Thursday, 3 June 2010

Object-Oriented Design Principles - Part 1

Almost every developer that I know would be able to give a reasonable explanation about inheritance, encapsulation and polymorphism. However, there is much more to Object-Oriented Programming (OOP) than that. In order to come up with a good and clean design, we need to bear in mind some Object-Oriented Design (OOD) principles. Although many of these principles were already published in books and blogs, they are known to just a very small percentage of developers. I don't want to show my age here, but very rarely we find young developers talking about OOD Principles.

There are quite a few OOD principles out there, created/coined by different developers and academics, but I will be listing here just the OOD principles that I consider to be the most important ones.

The following 5 principles together are known by the mnemonic acronym "SOLID". They were first put together by Robert C. Martin (Uncle Bob) in the early 2000s and should be applied at class level. They are:

The Single Responsibility Principle (SRP)

There should never be more than one reason for a class to change. 

The SRP is the simplest OOD Principle and probably one of the hardest to get right. It is also one of the most violated principles.

Let's have a look at the following class:

public class TripItinerary {
    public void addPlace(Place place) { ... }
    public void removePlace(Place place) { ... }
    public List<Place> getPlaces() { ... }
    public void displayOnMap() { ... }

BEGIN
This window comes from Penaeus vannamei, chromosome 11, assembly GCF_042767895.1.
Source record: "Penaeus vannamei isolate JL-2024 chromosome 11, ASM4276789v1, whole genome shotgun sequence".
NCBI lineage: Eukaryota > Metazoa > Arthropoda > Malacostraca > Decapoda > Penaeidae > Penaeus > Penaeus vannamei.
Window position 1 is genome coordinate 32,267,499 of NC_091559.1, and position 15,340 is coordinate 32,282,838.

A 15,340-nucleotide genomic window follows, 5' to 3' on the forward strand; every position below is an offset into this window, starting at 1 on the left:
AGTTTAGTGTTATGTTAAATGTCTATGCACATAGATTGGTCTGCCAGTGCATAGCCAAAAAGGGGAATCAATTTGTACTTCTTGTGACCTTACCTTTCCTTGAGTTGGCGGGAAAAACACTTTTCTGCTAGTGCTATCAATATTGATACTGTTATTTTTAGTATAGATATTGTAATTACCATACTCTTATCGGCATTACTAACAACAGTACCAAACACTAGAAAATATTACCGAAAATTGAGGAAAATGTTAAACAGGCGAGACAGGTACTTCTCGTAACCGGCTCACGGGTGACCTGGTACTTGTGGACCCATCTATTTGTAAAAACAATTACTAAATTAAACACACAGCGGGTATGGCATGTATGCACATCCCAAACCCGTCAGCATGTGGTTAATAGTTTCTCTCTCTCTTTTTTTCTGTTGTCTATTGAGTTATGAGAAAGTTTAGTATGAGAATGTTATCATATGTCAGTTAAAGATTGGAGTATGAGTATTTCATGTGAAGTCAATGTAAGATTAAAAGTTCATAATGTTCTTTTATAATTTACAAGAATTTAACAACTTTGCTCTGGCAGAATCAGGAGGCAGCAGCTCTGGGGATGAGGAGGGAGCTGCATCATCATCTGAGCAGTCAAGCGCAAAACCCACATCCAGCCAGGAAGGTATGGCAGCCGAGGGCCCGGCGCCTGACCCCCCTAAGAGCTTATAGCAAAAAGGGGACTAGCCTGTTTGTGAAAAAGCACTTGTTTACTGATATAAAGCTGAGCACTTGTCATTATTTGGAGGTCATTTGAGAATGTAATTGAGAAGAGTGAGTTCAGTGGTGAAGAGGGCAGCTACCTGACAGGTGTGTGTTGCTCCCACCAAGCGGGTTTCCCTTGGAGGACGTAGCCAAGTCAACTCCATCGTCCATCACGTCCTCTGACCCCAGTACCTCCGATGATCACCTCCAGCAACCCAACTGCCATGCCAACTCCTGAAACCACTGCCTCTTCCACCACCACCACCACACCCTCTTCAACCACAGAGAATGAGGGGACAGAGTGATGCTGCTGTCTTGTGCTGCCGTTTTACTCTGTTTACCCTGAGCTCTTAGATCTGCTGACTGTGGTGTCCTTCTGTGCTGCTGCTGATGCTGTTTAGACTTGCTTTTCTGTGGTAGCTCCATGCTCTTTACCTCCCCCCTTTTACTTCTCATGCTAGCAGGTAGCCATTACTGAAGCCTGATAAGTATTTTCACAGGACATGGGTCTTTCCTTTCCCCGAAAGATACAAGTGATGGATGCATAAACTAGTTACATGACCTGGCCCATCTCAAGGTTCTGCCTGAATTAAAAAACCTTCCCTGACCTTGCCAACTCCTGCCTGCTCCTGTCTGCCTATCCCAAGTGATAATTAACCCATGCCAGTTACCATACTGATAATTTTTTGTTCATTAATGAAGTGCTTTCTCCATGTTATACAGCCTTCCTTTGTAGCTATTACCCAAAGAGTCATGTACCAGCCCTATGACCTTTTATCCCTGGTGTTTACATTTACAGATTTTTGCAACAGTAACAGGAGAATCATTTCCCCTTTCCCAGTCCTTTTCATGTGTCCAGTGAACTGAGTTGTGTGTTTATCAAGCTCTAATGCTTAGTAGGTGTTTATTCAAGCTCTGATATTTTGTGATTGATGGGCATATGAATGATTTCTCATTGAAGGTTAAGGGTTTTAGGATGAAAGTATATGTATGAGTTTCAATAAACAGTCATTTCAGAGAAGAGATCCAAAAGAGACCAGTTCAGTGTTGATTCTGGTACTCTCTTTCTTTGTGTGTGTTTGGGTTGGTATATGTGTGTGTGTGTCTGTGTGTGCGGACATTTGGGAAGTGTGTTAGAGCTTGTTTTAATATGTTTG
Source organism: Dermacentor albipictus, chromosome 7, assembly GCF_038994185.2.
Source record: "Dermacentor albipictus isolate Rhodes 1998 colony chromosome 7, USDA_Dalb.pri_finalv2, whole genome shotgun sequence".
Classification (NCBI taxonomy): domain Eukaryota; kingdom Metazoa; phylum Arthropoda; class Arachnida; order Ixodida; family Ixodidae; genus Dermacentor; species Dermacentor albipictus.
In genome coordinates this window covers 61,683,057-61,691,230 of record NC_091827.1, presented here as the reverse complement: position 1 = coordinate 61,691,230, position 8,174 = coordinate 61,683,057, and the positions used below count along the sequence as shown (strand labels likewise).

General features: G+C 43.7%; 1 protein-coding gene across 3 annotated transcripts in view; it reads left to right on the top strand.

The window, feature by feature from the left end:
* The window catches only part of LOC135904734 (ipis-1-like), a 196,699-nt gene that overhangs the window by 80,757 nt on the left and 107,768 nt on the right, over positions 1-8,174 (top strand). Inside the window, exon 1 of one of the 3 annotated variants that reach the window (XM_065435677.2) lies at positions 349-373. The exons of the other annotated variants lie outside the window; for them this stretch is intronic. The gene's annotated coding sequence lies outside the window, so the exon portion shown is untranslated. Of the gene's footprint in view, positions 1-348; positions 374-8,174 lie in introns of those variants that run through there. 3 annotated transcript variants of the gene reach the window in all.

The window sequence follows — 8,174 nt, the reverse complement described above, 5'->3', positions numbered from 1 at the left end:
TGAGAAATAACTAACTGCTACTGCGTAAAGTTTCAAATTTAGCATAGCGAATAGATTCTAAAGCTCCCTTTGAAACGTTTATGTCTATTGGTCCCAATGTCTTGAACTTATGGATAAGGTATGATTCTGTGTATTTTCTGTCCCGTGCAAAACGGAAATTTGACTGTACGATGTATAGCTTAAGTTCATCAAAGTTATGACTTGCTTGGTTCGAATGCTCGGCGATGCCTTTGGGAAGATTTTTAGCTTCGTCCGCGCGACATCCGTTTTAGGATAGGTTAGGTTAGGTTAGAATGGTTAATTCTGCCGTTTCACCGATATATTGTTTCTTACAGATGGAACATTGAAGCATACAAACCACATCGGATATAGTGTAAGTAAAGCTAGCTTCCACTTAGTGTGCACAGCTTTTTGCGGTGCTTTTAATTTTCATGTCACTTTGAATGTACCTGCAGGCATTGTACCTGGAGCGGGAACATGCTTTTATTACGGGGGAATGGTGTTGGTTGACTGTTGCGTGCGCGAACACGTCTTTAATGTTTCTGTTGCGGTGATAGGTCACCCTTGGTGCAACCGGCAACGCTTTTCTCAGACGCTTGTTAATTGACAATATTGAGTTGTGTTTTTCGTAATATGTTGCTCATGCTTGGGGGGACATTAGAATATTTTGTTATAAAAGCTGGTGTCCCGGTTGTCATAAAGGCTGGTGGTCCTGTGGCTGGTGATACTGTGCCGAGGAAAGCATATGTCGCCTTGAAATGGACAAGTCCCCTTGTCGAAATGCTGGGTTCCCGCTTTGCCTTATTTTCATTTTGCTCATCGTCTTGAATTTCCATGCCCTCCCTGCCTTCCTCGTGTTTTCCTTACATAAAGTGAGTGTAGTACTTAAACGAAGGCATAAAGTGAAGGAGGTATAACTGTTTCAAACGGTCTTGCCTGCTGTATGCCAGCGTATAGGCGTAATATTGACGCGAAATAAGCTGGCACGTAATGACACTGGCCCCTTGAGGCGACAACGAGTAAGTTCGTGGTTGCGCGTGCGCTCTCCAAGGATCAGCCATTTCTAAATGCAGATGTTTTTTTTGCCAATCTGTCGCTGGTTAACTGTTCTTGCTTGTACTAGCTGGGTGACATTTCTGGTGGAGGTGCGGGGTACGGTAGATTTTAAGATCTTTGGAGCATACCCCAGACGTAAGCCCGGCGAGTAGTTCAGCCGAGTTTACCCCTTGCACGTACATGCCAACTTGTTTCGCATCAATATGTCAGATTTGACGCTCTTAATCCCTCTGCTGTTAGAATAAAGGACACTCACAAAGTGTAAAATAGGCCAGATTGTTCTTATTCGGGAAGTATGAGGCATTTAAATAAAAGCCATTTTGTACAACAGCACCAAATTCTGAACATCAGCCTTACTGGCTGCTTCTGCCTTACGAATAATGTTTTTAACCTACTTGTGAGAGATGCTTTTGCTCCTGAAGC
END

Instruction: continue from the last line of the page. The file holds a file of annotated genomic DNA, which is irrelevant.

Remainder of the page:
public Place findPlaceByName(String placeName) { ... }
}

The class above has 3 different responsibilities, that means, 3 different reasons to change:
  1. Store the places to be visited.
  2. Display the itinerary on a map.
  3. Finds a place by name.

Storing places on the itinerary may have rules like not adding repeated places, keeping the sequence that places will be visited, etc.
Displaying on the map may vary according to the map API being used like Google Map, Bing Map, Yahoo Maps, etc.
Find a place by name may involve calling a web-services to see if the place exists, if there are more than one place with the same name, checking the type of place (city, town, waterfall, monument, castle, etc).

Ideally we would have three different classes to do that, each one with its own responsibility.

public class TripItinerary {
    public void addPlace(Place place) { ... }
    public void removePlace(Place place) { ... }
    public List<Place> getPlaces() { ... }
}

public class ItineraryMapService {
    public void displayOnMap(TripItinerary tripItinerary) { ... }
}

public class PlaceService {
    public List<Place> findPlaceByName(String placeName) { ... }
}

With these approach, we can change the internals of all classes without having the risk of breaking any of the behaviour of the other classes. Without this separation, the design becomes fragile and might break in unexpected ways when changed.

When thinking about a single responsibility, think cohesion at class level. Before creating a class, we need to define what its responsibility should be and the reason for its existence. Before adding any other public method to an existing class, check if this new method relates to the other public methods (the class interface). When creating public methods for a class, have them at least at a communicational cohesion level.

On the next posts, I'll be covering the remaining SOLID OOD principles.

Object-Oriented Design Principles - Part 2

Source
http://en.wikipedia.org/wiki/Solid_%28object-oriented_design%29
http://en.wikipedia.org/wiki/Single_responsibility_principle
http://www.objectmentor.com/resources/articles/srp.pdf

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